Just below the epidermis is a layer of cells that divide and move
upward to replace those which have died. By exfoliating, you can spur
the development of new cells and shed the old skin that may give the
complexion a dull appearance. Since the rate at which skin renews
itself begins to slow in your 30s, most healthy, older skin can benefit
from occasional exfoliation.
To slough off dead skin, you can use a
washcloth, facial puff, or a cleansing scrub. Just be sure to go easy;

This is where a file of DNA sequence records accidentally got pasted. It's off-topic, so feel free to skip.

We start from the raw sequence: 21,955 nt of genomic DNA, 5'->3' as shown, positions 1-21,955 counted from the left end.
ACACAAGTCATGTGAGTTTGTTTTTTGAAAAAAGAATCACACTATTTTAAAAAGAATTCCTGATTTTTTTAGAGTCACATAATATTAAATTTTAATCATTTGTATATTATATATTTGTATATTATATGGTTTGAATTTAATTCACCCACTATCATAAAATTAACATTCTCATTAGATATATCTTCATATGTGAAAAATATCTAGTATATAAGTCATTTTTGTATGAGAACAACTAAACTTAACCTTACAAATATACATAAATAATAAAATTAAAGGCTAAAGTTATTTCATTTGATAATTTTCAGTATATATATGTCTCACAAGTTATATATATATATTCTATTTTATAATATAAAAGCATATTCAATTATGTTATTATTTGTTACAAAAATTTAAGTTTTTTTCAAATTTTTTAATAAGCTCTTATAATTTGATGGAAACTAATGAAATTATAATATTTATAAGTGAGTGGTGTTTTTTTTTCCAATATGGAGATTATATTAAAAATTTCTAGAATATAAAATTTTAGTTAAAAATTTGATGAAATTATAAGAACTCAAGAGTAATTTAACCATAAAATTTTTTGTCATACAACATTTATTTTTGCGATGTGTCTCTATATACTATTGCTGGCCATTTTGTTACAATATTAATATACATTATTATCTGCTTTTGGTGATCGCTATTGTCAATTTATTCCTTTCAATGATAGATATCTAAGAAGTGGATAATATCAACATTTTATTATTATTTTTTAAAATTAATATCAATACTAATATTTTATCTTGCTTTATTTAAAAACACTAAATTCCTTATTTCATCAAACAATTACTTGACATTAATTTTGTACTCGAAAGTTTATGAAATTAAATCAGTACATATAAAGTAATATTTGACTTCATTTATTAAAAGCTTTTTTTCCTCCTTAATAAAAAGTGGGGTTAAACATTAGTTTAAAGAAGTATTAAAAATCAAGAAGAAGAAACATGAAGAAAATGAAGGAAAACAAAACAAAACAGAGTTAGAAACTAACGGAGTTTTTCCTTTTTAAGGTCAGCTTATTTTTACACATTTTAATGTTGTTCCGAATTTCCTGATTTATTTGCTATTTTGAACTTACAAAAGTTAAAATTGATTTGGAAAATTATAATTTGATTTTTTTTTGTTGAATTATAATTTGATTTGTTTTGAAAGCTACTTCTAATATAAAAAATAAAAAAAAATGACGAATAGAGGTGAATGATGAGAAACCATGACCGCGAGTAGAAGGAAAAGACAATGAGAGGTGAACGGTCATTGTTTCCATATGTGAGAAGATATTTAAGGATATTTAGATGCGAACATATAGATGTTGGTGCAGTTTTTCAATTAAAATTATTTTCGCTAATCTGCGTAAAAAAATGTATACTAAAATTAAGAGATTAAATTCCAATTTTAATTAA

harsh scrubbing can damage the skin and worsen blemishes in those prone
to acne. If you use a scrub, choose one with artificially milled
grains, not rough, uneven particles like those from apricot kernels.
Uneven grains don't abrade the skin in a uniform manner. Also, never
scrub when acne lesions are present. Those with dry or sensitive skin
should use scrubs infrequently, if at all. In addition to physical
methods, certain chemicals can also act as exfoliants, such as alpha-
and beta-hydroxy (hy-DRAWK-see) acids in concentrations of 8 percent or
higher. After exfoliating, always wear a sunblock to protect the skin.